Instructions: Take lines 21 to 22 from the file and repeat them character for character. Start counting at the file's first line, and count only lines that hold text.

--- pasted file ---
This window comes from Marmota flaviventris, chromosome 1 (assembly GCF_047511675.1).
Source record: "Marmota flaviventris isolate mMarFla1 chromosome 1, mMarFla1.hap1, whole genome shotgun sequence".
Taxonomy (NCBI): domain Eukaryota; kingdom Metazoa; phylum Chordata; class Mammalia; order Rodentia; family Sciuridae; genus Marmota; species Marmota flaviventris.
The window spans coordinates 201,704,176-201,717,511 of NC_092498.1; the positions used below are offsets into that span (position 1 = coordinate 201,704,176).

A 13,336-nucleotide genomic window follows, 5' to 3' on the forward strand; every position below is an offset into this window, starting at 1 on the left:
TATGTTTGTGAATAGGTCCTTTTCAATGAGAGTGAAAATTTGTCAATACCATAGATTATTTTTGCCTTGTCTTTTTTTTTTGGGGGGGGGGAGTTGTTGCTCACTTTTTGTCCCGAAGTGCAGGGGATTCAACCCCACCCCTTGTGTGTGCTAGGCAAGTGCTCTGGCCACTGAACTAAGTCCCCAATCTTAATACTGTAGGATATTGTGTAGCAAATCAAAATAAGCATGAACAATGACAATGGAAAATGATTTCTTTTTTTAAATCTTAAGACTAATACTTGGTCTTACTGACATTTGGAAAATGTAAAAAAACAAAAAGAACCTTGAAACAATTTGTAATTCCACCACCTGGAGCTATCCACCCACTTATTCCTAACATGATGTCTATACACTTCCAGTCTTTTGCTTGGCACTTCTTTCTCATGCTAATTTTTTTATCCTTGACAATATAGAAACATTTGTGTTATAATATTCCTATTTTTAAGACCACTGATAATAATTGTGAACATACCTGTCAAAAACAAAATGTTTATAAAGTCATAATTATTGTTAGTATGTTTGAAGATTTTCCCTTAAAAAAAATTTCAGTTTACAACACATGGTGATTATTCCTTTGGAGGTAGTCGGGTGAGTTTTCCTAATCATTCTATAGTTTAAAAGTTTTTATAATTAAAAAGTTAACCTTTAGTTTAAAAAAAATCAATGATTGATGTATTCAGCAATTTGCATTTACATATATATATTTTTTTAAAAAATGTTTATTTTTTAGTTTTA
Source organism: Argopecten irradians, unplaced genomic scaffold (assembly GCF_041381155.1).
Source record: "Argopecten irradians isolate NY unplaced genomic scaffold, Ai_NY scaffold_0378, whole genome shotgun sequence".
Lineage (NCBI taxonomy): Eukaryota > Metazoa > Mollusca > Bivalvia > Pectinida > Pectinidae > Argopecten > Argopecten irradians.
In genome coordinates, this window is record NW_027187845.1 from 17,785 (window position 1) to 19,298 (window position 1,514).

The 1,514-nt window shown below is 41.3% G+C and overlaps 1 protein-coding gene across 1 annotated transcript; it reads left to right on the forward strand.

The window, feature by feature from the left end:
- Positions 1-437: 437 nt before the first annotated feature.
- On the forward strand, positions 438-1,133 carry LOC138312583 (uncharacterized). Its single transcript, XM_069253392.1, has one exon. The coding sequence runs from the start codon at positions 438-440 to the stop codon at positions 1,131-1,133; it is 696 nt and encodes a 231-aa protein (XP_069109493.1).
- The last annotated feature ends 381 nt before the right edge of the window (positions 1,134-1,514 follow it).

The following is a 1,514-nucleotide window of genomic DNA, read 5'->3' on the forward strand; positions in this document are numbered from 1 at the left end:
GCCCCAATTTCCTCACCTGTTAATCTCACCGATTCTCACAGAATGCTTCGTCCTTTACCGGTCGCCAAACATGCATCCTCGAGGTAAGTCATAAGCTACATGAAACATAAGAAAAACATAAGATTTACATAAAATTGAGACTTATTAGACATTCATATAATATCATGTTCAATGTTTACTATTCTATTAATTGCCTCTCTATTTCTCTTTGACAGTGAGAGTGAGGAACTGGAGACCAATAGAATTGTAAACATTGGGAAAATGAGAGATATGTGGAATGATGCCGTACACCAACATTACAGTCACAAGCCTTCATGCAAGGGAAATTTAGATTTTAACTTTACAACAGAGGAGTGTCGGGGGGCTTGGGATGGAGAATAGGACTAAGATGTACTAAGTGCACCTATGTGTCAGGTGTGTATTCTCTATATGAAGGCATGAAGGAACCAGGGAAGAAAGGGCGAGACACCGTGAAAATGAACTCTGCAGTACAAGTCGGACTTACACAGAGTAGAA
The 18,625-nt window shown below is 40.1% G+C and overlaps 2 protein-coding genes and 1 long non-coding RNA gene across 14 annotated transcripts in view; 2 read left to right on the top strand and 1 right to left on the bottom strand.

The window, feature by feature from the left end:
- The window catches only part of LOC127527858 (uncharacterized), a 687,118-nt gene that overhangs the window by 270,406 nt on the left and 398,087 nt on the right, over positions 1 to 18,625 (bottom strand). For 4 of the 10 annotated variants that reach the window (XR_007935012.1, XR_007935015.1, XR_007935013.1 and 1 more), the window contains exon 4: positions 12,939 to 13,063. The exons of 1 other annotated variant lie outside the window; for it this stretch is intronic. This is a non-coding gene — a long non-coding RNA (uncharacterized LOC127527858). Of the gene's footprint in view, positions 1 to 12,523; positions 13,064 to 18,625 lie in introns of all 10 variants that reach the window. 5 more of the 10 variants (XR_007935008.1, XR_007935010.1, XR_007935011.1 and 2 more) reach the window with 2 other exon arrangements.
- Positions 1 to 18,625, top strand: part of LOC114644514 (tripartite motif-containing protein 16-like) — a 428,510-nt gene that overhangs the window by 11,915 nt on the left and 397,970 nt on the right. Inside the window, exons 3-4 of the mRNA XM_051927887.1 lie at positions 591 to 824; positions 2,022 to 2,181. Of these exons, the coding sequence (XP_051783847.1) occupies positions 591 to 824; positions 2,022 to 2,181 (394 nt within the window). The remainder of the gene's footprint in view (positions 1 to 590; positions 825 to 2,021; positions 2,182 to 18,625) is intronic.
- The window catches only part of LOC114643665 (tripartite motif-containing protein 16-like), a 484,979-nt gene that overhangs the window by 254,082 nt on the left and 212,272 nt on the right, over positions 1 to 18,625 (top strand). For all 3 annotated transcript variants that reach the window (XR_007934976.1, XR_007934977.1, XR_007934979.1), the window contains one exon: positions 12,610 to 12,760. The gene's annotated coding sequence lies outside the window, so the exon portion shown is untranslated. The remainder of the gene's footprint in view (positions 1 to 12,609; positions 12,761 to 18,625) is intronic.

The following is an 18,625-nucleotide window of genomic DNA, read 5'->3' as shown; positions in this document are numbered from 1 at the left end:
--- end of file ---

- Positions 1 to 18,625, top strand: part of LOC114644514 (tripartite motif-containing protein 16-like) — a 428,510-nt gene that overhangs the window by 11,915 nt on the left and 397,970 nt on the right. Inside the window, exons 3-4 of the mRNA XM_051927887.1 lie at positions 591 to 824; positions 2,022 to 2,181. Of these exons, the coding sequence (XP_051783847.1) occupies positions 591 to 824; positions 2,022 to 2,181 (394 nt within the window). The remainder of the gene's footprint in view (positions 1 to 590; positions 825 to 2,021; positions 2,182 to 18,625) is intronic.
- The window catches only part of LOC114643665 (tripartite motif-containing protein 16-like), a 484,979-nt gene that overhangs the window by 254,082 nt on the left and 212,272 nt on the right, over positions 1 to 18,625 (top strand). For all 3 annotated transcript variants that reach the window (XR_007934976.1, XR_007934977.1, XR_007934979.1), the window contains one exon: positions 12,610 to 12,760. The gene's annotated coding sequence lies outside the window, so the exon portion shown is untranslated. The remainder of the gene's footprint in view (positions 1 to 12,609; positions 12,761 to 18,625) is intronic.